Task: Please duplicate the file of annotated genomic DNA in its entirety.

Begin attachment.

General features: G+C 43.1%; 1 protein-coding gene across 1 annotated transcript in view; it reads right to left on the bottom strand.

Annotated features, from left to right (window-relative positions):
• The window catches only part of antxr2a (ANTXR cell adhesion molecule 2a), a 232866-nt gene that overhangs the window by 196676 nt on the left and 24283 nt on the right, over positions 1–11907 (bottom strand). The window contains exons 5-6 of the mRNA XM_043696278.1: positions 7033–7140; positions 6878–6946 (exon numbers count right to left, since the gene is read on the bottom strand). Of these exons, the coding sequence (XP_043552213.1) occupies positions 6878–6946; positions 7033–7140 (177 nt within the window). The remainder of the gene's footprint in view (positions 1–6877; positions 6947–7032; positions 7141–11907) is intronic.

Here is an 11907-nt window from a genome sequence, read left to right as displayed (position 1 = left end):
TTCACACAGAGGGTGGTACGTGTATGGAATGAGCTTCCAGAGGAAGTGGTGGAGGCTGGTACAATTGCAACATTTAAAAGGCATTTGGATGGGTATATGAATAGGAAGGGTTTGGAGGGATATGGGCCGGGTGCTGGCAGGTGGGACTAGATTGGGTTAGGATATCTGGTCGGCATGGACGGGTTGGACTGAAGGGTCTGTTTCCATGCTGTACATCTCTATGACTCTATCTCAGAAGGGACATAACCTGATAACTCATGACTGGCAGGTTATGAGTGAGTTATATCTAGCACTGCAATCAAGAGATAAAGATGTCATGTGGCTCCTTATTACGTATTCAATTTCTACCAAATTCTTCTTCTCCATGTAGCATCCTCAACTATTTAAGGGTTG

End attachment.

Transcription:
General features: G+C 43.1%; 1 protein-coding gene across 1 annotated transcript in view; it reads right to left on the bottom strand.

Annotated features, from left to right (window-relative positions):
• The window catches only part of antxr2a (ANTXR cell adhesion molecule 2a), a 232866-nt gene that overhangs the window by 196676 nt on the left and 24283 nt on the right, over positions 1–11907 (bottom strand). The window contains exons 5-6 of the mRNA XM_043696278.1: positions 7033–7140; positions 6878–6946 (exon numbers count right to left, since the gene is read on the bottom strand). Of these exons, the coding sequence (XP_043552213.1) occupies positions 6878–6946; positions 7033–7140 (177 nt within the window). The remainder of the gene's footprint in view (positions 1–6877; positions 6947–7032; positions 7141–11907) is intronic.

Here is an 11907-nt window from a genome sequence, read left to right as displayed (position 1 = left end):
TTCACACAGAGGGTGGTACGTGTATGGAATGAGCTTCCAGAGGAAGTGGTGGAGGCTGGTACAATTGCAACATTTAAAAGGCATTTGGATGGGTATATGAATAGGAAGGGTTTGGAGGGATATGGGCCGGGTGCTGGCAGGTGGGACTAGATTGGGTTAGGATATCTGGTCGGCATGGACGGGTTGGACTGAAGGGTCTGTTTCCATGCTGTACATCTCTATGACTCTATCTCAGAAGGGACATAACCTGATAACTCATGACTGGCAGGTTATGAGTGAGTTATATCTAGCACTGCAATCAAGAGATAAAGATGTCATGTGGCTCCTTATTACGTATTCAATTTCTACCAAATTCTTCTTCTCCATGTAGCATCCTCAACTATTTAAGGGTTG